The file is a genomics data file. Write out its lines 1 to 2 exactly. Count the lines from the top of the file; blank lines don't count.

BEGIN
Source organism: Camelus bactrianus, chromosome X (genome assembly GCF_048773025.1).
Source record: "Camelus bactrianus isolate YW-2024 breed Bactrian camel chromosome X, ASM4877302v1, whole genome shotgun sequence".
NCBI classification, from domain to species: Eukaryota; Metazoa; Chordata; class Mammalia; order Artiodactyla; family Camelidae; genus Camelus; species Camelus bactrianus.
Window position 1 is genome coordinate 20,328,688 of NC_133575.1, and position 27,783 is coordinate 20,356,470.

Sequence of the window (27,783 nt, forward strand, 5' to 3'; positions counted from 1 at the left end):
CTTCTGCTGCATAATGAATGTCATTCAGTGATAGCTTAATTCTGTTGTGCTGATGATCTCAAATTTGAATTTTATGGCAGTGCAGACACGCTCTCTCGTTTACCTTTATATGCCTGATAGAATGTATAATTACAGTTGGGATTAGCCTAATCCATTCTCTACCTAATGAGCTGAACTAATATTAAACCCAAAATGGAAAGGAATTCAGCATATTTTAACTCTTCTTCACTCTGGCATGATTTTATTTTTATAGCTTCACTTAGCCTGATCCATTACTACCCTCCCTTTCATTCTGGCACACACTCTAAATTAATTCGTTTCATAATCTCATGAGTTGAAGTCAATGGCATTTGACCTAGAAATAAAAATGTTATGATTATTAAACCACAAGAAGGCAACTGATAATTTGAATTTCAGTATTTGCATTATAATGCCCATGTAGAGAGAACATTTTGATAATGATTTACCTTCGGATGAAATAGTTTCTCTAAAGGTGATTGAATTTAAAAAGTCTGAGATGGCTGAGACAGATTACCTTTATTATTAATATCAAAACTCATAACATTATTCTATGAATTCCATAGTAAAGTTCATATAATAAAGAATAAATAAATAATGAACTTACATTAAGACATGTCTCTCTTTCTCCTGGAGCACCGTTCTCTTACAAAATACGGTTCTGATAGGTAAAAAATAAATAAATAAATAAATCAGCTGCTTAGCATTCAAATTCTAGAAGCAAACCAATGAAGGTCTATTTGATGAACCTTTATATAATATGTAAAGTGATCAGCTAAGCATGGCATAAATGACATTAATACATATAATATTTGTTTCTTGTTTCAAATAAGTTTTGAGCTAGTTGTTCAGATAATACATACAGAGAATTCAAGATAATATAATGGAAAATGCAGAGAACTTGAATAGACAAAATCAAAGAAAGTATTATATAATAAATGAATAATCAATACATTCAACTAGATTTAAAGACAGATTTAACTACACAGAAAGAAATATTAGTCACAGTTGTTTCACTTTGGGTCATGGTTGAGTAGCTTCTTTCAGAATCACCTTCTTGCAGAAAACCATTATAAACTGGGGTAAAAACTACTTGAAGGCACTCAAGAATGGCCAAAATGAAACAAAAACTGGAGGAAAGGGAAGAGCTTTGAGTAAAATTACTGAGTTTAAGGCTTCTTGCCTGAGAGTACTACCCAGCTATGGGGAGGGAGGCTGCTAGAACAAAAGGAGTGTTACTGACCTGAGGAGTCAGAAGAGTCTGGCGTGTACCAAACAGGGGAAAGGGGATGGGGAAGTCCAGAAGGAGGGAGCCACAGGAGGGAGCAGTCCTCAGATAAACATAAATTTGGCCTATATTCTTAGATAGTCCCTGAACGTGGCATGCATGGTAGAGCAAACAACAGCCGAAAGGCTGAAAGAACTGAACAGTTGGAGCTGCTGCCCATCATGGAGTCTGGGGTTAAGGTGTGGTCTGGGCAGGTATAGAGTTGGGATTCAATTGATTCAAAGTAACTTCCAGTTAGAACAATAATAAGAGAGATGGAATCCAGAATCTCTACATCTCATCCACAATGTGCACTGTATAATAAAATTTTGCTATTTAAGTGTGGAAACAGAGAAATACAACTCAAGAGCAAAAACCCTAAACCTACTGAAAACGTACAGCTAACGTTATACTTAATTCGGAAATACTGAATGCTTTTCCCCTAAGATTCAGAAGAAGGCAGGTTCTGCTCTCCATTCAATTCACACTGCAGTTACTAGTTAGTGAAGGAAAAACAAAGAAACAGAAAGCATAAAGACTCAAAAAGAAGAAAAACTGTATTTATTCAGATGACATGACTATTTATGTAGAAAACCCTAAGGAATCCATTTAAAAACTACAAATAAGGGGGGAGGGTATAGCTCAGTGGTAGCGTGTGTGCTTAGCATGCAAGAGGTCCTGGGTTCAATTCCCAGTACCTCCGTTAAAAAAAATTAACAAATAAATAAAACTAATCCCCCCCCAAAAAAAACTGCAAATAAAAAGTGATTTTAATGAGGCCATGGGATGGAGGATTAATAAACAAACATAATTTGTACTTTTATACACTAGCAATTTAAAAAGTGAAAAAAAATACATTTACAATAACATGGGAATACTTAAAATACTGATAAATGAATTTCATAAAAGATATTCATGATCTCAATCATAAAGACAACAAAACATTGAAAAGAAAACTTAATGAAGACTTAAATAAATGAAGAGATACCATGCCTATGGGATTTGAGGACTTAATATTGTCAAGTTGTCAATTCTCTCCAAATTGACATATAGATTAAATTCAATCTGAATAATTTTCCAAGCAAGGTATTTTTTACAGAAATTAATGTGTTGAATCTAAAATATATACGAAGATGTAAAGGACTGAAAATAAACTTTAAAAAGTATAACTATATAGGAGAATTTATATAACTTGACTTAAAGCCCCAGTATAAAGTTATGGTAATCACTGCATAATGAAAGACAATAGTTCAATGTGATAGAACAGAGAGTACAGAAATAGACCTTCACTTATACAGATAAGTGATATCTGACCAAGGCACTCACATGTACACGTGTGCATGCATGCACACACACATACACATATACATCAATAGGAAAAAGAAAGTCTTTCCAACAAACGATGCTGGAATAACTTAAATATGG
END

Source organism: Camelus bactrianus, chromosome X (genome assembly GCF_048773025.1).
Source record: "Camelus bactrianus isolate YW-2024 breed Bactrian camel chromosome X, ASM4877302v1, whole genome shotgun sequence".